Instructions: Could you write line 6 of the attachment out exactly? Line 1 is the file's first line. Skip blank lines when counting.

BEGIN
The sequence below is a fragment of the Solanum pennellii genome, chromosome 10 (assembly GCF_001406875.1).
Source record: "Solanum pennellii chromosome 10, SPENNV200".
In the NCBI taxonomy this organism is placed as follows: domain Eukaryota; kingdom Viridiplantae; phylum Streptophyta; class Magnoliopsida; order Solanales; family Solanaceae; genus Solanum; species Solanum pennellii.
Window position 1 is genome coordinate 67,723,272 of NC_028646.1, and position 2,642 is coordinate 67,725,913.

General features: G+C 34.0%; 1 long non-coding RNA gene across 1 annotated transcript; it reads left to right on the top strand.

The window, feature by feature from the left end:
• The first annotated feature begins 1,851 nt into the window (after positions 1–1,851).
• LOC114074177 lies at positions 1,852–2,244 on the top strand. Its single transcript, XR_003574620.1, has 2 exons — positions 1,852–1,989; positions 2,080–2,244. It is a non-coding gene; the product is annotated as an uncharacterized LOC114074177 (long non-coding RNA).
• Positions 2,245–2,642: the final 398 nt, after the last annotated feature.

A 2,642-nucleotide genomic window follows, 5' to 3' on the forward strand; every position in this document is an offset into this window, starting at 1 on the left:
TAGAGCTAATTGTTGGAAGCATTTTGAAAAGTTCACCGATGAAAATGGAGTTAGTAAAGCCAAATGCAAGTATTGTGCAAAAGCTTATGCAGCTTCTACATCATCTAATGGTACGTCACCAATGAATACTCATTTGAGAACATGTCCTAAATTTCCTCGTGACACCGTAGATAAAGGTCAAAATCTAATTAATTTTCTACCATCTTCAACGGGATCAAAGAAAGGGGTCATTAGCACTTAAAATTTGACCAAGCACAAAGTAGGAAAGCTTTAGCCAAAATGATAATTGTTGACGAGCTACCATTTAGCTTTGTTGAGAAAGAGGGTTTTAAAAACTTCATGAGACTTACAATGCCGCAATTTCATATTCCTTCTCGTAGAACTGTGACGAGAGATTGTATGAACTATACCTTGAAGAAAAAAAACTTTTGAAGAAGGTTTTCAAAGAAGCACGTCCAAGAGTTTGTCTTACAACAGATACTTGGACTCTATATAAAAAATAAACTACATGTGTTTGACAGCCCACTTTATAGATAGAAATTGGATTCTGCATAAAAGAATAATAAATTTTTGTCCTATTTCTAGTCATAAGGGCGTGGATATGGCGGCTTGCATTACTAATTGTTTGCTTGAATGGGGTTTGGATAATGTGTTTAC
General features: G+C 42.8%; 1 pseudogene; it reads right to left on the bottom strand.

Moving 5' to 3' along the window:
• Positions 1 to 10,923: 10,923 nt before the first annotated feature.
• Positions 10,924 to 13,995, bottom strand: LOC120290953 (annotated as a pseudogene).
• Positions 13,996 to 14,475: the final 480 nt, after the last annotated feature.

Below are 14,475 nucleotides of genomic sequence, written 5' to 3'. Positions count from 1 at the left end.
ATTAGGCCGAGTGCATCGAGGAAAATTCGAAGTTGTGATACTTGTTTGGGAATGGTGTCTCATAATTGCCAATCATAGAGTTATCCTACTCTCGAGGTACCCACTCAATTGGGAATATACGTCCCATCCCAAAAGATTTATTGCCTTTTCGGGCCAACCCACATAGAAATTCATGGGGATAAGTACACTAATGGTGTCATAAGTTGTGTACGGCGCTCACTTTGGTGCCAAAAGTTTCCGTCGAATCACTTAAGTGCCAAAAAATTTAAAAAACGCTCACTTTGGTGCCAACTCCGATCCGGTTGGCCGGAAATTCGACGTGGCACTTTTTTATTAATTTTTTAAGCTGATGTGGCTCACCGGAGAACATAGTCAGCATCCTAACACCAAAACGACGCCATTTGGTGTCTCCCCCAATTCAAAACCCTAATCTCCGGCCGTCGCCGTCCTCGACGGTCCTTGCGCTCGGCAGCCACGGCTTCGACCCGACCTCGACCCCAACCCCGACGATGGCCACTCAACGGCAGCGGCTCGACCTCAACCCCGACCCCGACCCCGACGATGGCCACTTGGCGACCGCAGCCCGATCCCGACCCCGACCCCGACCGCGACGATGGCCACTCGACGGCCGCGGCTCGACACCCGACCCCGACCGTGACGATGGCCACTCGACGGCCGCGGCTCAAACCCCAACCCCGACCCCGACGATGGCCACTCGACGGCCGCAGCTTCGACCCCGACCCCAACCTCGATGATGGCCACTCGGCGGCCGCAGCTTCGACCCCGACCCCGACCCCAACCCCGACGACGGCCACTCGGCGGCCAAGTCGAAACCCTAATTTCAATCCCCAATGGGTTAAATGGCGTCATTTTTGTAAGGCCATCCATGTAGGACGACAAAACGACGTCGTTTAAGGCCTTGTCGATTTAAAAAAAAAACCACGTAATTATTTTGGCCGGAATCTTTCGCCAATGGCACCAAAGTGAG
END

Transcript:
The window, feature by feature from the left end: